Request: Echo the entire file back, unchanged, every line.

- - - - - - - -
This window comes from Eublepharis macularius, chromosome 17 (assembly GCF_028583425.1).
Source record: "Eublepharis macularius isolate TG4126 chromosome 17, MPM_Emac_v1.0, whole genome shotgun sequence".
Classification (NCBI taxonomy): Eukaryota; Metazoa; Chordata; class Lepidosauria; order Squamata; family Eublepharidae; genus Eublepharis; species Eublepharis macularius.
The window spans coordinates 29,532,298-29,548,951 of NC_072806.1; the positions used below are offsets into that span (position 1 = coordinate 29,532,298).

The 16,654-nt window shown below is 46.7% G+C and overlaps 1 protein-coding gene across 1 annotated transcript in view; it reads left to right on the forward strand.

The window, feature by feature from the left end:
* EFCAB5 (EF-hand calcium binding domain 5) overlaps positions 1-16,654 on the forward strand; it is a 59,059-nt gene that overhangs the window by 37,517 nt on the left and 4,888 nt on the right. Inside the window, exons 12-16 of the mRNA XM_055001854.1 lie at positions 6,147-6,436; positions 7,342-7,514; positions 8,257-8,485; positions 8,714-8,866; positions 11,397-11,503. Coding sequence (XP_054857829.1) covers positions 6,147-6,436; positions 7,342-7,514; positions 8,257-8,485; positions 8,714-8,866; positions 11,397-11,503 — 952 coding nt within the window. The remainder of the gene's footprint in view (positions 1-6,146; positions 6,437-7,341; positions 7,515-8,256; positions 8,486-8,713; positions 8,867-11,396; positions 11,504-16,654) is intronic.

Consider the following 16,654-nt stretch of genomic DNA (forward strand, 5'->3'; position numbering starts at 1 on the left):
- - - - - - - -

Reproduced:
This window comes from Eublepharis macularius, chromosome 17 (assembly GCF_028583425.1).
Source record: "Eublepharis macularius isolate TG4126 chromosome 17, MPM_Emac_v1.0, whole genome shotgun sequence".
Classification (NCBI taxonomy): Eukaryota; Metazoa; Chordata; class Lepidosauria; order Squamata; family Eublepharidae; genus Eublepharis; species Eublepharis macularius.
The window spans coordinates 29,532,298-29,548,951 of NC_072806.1; the positions used below are offsets into that span (position 1 = coordinate 29,532,298).

The 16,654-nt window shown below is 46.7% G+C and overlaps 1 protein-coding gene across 1 annotated transcript in view; it reads left to right on the forward strand.

The window, feature by feature from the left end:
* EFCAB5 (EF-hand calcium binding domain 5) overlaps positions 1-16,654 on the forward strand; it is a 59,059-nt gene that overhangs the window by 37,517 nt on the left and 4,888 nt on the right. Inside the window, exons 12-16 of the mRNA XM_055001854.1 lie at positions 6,147-6,436; positions 7,342-7,514; positions 8,257-8,485; positions 8,714-8,866; positions 11,397-11,503. Coding sequence (XP_054857829.1) covers positions 6,147-6,436; positions 7,342-7,514; positions 8,257-8,485; positions 8,714-8,866; positions 11,397-11,503 — 952 coding nt within the window. The remainder of the gene's footprint in view (positions 1-6,146; positions 6,437-7,341; positions 7,515-8,256; positions 8,486-8,713; positions 8,867-11,396; positions 11,504-16,654) is intronic.

Consider the following 16,654-nt stretch of genomic DNA (forward strand, 5'->3'; position numbering starts at 1 on the left):